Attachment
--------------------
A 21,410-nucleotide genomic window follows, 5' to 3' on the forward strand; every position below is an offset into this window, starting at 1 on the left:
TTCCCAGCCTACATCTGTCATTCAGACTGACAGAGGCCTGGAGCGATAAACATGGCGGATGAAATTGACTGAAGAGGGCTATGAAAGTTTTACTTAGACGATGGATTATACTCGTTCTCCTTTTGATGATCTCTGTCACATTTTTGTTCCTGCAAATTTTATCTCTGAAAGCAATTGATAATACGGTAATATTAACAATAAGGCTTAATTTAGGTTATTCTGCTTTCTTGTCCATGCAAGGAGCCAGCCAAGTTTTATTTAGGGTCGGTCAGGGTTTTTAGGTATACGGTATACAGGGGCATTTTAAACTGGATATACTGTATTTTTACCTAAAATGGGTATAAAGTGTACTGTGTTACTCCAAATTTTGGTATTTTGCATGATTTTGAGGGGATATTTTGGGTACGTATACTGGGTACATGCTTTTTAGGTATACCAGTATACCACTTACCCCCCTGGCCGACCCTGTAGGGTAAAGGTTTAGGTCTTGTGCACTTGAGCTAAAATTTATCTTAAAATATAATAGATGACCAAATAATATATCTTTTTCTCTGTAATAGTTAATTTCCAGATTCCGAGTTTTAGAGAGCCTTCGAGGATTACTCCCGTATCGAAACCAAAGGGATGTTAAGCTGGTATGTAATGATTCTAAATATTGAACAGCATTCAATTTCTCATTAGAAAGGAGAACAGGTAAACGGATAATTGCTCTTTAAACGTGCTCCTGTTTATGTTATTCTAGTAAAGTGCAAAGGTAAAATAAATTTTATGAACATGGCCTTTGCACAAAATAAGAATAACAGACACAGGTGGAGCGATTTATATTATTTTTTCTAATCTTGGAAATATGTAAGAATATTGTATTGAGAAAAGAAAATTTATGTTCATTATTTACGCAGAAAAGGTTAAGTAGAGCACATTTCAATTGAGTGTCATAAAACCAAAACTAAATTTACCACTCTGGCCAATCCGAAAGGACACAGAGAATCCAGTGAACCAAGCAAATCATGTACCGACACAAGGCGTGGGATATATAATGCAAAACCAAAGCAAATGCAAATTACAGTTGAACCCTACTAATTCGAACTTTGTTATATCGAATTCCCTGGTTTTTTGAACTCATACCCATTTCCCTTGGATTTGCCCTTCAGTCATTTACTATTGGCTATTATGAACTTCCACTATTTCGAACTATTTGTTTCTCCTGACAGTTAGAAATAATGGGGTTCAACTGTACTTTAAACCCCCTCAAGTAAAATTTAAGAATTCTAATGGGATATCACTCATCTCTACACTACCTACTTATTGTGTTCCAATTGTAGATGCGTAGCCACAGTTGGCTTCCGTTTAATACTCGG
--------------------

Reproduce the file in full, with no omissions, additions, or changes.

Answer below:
A 21,410-nucleotide genomic window follows, 5' to 3' on the forward strand; every position below is an offset into this window, starting at 1 on the left:
TTCCCAGCCTACATCTGTCATTCAGACTGACAGAGGCCTGGAGCGATAAACATGGCGGATGAAATTGACTGAAGAGGGCTATGAAAGTTTTACTTAGACGATGGATTATACTCGTTCTCCTTTTGATGATCTCTGTCACATTTTTGTTCCTGCAAATTTTATCTCTGAAAGCAATTGATAATACGGTAATATTAACAATAAGGCTTAATTTAGGTTATTCTGCTTTCTTGTCCATGCAAGGAGCCAGCCAAGTTTTATTTAGGGTCGGTCAGGGTTTTTAGGTATACGGTATACAGGGGCATTTTAAACTGGATATACTGTATTTTTACCTAAAATGGGTATAAAGTGTACTGTGTTACTCCAAATTTTGGTATTTTGCATGATTTTGAGGGGATATTTTGGGTACGTATACTGGGTACATGCTTTTTAGGTATACCAGTATACCACTTACCCCCCTGGCCGACCCTGTAGGGTAAAGGTTTAGGTCTTGTGCACTTGAGCTAAAATTTATCTTAAAATATAATAGATGACCAAATAATATATCTTTTTCTCTGTAATAGTTAATTTCCAGATTCCGAGTTTTAGAGAGCCTTCGAGGATTACTCCCGTATCGAAACCAAAGGGATGTTAAGCTGGTATGTAATGATTCTAAATATTGAACAGCATTCAATTTCTCATTAGAAAGGAGAACAGGTAAACGGATAATTGCTCTTTAAACGTGCTCCTGTTTATGTTATTCTAGTAAAGTGCAAAGGTAAAATAAATTTTATGAACATGGCCTTTGCACAAAATAAGAATAACAGACACAGGTGGAGCGATTTATATTATTTTTTCTAATCTTGGAAATATGTAAGAATATTGTATTGAGAAAAGAAAATTTATGTTCATTATTTACGCAGAAAAGGTTAAGTAGAGCACATTTCAATTGAGTGTCATAAAACCAAAACTAAATTTACCACTCTGGCCAATCCGAAAGGACACAGAGAATCCAGTGAACCAAGCAAATCATGTACCGACACAAGGCGTGGGATATATAATGCAAAACCAAAGCAAATGCAAATTACAGTTGAACCCTACTAATTCGAACTTTGTTATATCGAATTCCCTGGTTTTTTGAACTCATACCCATTTCCCTTGGATTTGCCCTTCAGTCATTTACTATTGGCTATTATGAACTTCCACTATTTCGAACTATTTGTTTCTCCTGACAGTTAGAAATAATGGGGTTCAACTGTACTTTAAACCCCCTCAAGTAAAATTTAAGAATTCTAATGGGATATCACTCATCTCTACACTACCTACTTATTGTGTTCCAATTGTAGATGCGTAGCCACAGTTGGCTTCCGTTTAATACTCGG